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Presentation: Agile in Practice: What Is Actually Going On Out There?

by Abel Avram on Sep 05, 2008 |

In this presentation filmed during Agile 2008, Scott Ambler talks about actual data resulting from surveys made during 2006-2008, showing how Agile is perceived and implemented within organizations. Some of the topics surveyed are: the adoption rate of Agile, the effectiveness of Agile approaches, the effectiveness of various techniques.

Watch:  Agile in Practice: What Is Actually Going On Out There?(37 min)

Scott has conducted a series of surveys for Dr. Dobb’s Journal over the last three years on various aspects of Agile development. The results show how Agile is understood and used by people, how many are using Agile, what techniques they are using, etc.

Some of the results presented by Scott are:

  • 69% of the organizations have adopted an Agile technique.
  • Project success rate was: 83% for co-located teams, 72% for near located teams, 60% for far located teams.
  • 60% of IT managers and developers consider that repeatable results are more important that repeatable processes.

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Agile is the new waterfall by Dan Tines

...and somewhat cultish.

Re: Agile is the new waterfall by Zhu David

Why said like that?
Our team management is changing to Agile, is there no difference with waterfall??

Re: Agile is the new waterfall by Shih-gian Lee

Why said like that?
Our team management is changing to Agile, is there no difference with waterfall??


There is a difference. But, many organizations use Agile in waterfall way. The sad part is they don't know about it.

Dr. Dobb's link is dead by Michel Löhr

Can this link be fixed?

Excellent! Very enlightening! by Olivier Gourment

Overall, the first half of the presentation is a must-hear for anybody who is wondering why they should care about Agile/Lean.
Scott presents very interesting results of a Dr Dobbs 2008 survey:
  • - more managers think they are doing Agile than their developers
  • - success rate is higher with colocated teams than distributed teams

  • - Agile teams write as many documents as their traditional counterparts


  • THANKS!



    PS: I completely missed the point with Modeling and TDD. Can anybody shed some light on this?

    Do you know a report based in a higher number of companies? by A A

    Having a look to the "Agile Project Success Rates %" slide there are 539 agile projects, which combined with the previous ones gave me a maximum of 125 companies (not hundreds by the way). I might miscalculated it, but if I am true, do you know any other report based on a higher number of surveys, please?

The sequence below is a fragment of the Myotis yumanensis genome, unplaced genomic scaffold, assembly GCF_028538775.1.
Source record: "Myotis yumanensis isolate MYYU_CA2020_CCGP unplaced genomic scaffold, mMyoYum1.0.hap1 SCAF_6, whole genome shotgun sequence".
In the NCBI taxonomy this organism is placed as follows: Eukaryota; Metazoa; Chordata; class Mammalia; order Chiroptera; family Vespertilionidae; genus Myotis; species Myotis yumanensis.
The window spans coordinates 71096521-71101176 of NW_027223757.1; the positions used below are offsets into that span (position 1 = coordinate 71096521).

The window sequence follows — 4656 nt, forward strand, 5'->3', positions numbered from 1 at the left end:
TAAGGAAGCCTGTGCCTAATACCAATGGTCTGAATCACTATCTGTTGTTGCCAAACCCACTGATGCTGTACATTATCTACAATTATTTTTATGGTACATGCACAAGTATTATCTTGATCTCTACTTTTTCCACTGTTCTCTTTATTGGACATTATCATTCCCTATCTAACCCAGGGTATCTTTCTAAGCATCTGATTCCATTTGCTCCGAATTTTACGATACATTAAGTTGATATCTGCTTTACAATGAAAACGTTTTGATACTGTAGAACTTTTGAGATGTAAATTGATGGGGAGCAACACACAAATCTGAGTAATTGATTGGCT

Cheers!

    Re: Do you know a report based in a higher number of companies? by Deborah Hartmann

    This recent news item points you to a recent, larger survey by VersionOne software. Their sample did include companies NOT using their software.

    Re: Dr. Dobb's link is dead by Deborah Hartmann

    Sorry, not sure which link you mean. Please email me the url at deborah@infoq.com and I'll get it out there. Thanks!

    Re: Excellent! Very enlightening! by Carlos Ortega

    I think Scott tried to relate or compare the concepts of Design using UML / Modeling techniques vs the generation of the Design by using Test Driven Development and Refactoring.

    The basic idea in this sense is that before agile practices, the design was made by taking the requirements as input, applied some techniques and generate the design (and architecture) using models/diagrams as the main output artifact.
    While if you use TDD, it comes that the design emerges as consequence of the continuous application and evolution of doing Unit Testing and Refactoring to the code you write.

    Re: Excellent! Very enlightening! by Olivier Gourment

    Thank you Carlos. What is Scott's point regarding these practices in real life? Why oppose both techniques?



    Specifying tests should not prevent people from creating some models? I agree that tests are more important than models, but models are still very often required as an aid to development, team members coordination and maintenance...



    I guess I will have to listen to that part again... :-)

    Re: Excellent! Very enlightening! by Perry Hertler

    Olivier,

    I believe the point Scott was making is that since the majority of professing agilists don't do TDD then TDD is not a good practice and the converse is true for modeling.

    The person in audience questioned the validity of the survey because the majority of respondents do detailed documentation. In my opinion, that is a good question and Scott didn't answer it to my satisfaction.

    Maybe Scott's point is that the agile practices that are not adopted by the masses should be cut?

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